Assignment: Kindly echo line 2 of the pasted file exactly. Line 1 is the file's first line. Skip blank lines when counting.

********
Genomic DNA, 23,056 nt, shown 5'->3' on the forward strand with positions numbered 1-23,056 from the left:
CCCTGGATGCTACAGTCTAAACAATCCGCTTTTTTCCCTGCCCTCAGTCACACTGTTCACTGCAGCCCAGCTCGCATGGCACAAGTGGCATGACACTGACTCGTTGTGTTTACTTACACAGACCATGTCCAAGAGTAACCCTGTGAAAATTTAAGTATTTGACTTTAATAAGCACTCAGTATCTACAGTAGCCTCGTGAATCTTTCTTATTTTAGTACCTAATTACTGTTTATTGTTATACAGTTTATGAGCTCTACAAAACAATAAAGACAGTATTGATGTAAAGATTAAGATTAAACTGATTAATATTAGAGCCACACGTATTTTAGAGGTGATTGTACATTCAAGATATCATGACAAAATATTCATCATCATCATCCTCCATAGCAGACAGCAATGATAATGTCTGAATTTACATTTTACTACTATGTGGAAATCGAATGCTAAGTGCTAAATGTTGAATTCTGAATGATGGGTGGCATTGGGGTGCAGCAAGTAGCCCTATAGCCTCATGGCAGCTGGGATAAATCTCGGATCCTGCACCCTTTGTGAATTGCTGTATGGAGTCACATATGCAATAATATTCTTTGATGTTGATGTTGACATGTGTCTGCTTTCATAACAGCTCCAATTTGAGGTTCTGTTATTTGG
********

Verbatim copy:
CCCTGGATGCTACAGTCTAAACAATCCGCTTTTTTCCCTGCCCTCAGTCACACTGTTCACTGCAGCCCAGCTCGCATGGCACAAGTGGCATGACACTGACTCGTTGTGTTTACTTACACAGACCATGTCCAAGAGTAACCCTGTGAAAATTTAAGTATTTGACTTTAATAAGCACTCAGTATCTACAGTAGCCTCGTGAATCTTTCTTATTTTAGTACCTAATTACTGTTTATTGTTATACAGTTTATGAGCTCTACAAAACAATAAAGACAGTATTGATGTAAAGATTAAGATTAAACTGATTAATATTAGAGCCACACGTATTTTAGAGGTGATTGTACATTCAAGATATCATGACAAAATATTCATCATCATCATCCTCCATAGCAGACAGCAATGATAATGTCTGAATTTACATTTTACTACTATGTGGAAATCGAATGCTAAGTGCTAAATGTTGAATTCTGAATGATGGGTGGCATTGGGGTGCAGCAAGTAGCCCTATAGCCTCATGGCAGCTGGGATAAATCTCGGATCCTGCACCCTTTGTGAATTGCTGTATGGAGTCACATATGCAATAATATTCTTTGATGTTGATGTTGACATGTGTCTGCTTTCATAACAGCTCCAATTTGAGGTTCTGTTATTTGG